Rust? In spades for both in western New York! Our small town used car dealer had a few as four-to-six year old inventory that were loaded with bondo and still the headlights fell out of the ends of the fenders right on the lot. It was common to see Fords with rags of carpet visible under the area where the rockers had been. Open a door and it dropped, to see whatever pieces of sheet metal, boards whatever to cover the rust holes in the foot wells. Handsome but junky cars, that did run well if one could hold them together.
In the family, Earl and Marion, great uncle and aunt had a tan and white ’57 Custom tudor, six cylinder, stick shift. As both were well long in years, it served them into the late 1960’s. Being a garaged car with relatively light use, it survived better than most.
“Rust? In spades for both in western New York! Our small town used car dealer had a few as four-to-six year old inventory that were loaded with bondo and still the headlights fell out of the ends of the fenders right on the lot.”
My biggest recollection of ’57 Fords in the mid west in the mid ’60’s was seeing them on the road with no headlights. Just jagged rusty holes where they were.
My Dad bought and refurbished a ’57 Sunliner convertible. Our next door neighbor had a ’57 Ranch Wagon. Both cars weren’t around long and were sold in pretty good shape, headlights intact and all.
Another thing I remember is the smell of the interior was very unique. I can’t describe it but if you blindfolded me and had me sit inside of various cars including one of these Fords I would guess the Fords right away.
I owned a well used ’57 Ford in High School and loved the car. It was rust prone, but all cars were then. The Chevys had what we used to call “the circle of death” about 6″ above the rear wheel arch.
What made the Tri-Five Chevys better was the new V-8. Ford knew that lesson, but forgot it in the 1950s.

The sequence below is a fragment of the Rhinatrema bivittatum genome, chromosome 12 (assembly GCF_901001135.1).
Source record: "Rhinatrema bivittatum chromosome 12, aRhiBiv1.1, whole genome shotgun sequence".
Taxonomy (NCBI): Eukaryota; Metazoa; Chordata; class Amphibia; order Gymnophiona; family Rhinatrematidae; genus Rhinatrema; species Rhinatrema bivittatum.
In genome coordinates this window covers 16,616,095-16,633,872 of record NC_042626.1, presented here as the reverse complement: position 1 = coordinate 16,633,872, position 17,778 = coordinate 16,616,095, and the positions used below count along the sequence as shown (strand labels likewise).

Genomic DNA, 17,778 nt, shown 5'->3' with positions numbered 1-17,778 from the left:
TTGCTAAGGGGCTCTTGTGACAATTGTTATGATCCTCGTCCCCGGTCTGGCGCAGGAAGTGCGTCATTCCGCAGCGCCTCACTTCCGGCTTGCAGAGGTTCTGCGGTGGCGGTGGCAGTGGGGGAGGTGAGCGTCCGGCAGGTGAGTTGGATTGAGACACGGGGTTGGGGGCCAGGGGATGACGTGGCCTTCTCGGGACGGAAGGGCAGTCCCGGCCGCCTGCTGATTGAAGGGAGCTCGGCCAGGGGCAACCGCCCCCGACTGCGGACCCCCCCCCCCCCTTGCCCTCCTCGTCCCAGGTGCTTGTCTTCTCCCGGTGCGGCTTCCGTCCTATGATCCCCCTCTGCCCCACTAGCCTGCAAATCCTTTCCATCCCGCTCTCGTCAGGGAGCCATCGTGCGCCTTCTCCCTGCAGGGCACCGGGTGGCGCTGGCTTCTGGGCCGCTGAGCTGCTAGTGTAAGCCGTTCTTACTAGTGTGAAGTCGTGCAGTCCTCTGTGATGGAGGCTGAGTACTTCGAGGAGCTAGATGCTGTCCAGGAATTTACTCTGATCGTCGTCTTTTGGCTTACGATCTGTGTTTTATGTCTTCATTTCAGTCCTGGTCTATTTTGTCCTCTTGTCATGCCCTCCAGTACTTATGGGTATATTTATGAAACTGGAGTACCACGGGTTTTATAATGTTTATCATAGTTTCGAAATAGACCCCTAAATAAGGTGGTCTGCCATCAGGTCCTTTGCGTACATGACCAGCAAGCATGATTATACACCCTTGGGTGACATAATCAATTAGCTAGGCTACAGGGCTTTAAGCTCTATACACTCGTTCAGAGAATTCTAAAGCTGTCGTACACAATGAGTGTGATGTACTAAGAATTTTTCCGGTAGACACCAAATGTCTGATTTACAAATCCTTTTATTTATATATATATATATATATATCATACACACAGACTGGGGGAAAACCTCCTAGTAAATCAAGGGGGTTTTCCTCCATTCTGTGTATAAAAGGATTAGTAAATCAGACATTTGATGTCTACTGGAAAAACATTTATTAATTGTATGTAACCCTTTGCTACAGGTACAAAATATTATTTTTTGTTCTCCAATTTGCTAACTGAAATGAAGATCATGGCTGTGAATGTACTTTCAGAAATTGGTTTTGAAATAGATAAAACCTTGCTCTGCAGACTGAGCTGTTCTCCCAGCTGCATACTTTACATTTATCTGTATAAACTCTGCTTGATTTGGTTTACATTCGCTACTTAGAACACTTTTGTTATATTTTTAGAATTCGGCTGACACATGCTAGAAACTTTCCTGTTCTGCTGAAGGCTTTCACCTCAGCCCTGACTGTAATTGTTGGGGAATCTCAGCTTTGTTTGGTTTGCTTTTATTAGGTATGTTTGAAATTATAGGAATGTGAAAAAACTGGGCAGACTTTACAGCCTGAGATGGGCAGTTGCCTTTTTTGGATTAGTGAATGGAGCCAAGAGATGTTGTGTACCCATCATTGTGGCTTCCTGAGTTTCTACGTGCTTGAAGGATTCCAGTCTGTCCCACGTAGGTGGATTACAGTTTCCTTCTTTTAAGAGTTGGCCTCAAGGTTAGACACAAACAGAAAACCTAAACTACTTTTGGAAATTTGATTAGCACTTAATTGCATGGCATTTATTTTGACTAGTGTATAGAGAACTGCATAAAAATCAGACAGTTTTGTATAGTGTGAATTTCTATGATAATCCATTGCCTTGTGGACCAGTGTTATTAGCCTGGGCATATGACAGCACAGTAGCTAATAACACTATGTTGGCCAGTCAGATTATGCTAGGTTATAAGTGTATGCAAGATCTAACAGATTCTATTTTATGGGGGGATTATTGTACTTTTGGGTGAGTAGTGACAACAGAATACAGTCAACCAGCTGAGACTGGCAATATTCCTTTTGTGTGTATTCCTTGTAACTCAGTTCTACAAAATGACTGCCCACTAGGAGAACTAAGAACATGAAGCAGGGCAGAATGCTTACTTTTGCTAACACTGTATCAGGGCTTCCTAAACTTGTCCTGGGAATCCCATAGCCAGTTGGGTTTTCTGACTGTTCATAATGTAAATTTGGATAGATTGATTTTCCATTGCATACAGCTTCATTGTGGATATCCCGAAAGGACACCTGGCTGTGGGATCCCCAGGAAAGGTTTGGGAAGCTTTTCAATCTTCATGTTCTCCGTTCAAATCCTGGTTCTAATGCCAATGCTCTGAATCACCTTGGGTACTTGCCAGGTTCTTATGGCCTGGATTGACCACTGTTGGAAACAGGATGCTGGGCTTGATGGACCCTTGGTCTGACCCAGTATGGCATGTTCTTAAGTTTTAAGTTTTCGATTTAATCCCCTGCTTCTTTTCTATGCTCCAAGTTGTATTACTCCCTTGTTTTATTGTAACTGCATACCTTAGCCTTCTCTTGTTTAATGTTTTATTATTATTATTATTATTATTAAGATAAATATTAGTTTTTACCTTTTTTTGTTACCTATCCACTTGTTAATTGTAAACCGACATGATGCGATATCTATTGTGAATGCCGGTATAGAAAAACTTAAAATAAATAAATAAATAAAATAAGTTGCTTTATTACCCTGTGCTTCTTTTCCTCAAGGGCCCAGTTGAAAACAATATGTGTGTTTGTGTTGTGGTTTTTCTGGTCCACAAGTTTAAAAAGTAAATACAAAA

The ’30s-’40s Fords were made by the Flathead V-8. The replacement Ford Y-Block was a heavy engine, with no provision for hydraulic lifters. The upper oiling problems were magnified by the motor oil of the times and poor maintenance. A dead end design.
The ’57 Ford was a pretty car, better looking than the ’57 Chevy, not as ‘over the top’ as the ’57 Plymouth. I don’t think the Y-block was as good as either the Chevy Small Block or Plymouth poly-head V-8’s, but with proper maintenance it wasn’t too bad.
Great write-up and nice finds. I love the history on each of these old Fords and that you got to experience the ’58 from behind the wheel. It really is amazing that these two plain Jane cars survived all those years. On the ’57 and ’58 Fords in general, the ’57 was a good looking car but the ’58 has always been unattractive in my eyes. Ford botched the design trying to incorporate the trendy styling of the day. The public in ’58 seemed to agree as Chevrolet handily beat Ford that year. The ’59 Ford was a reprieve and was an attractive car in my eyes.
People keep bringing up the comparison to the Chevrolet for ’57. While Ford beat Chevrolet in 1957 model year sales, it wasn’t like it wiped the floor with Chevy. The race was close and Ford sold 1,655,068 cars versus Chevrolet’s 1,515,177, So Ford outsold Chevrolet by 139,891 cars, when comparing model year production. Chevrolet guys love to quote calendar year production because the numbers are a fair bit closer, due to the better selling ’58 Chevrolet and the slower seller ’58 Ford being included for the year end.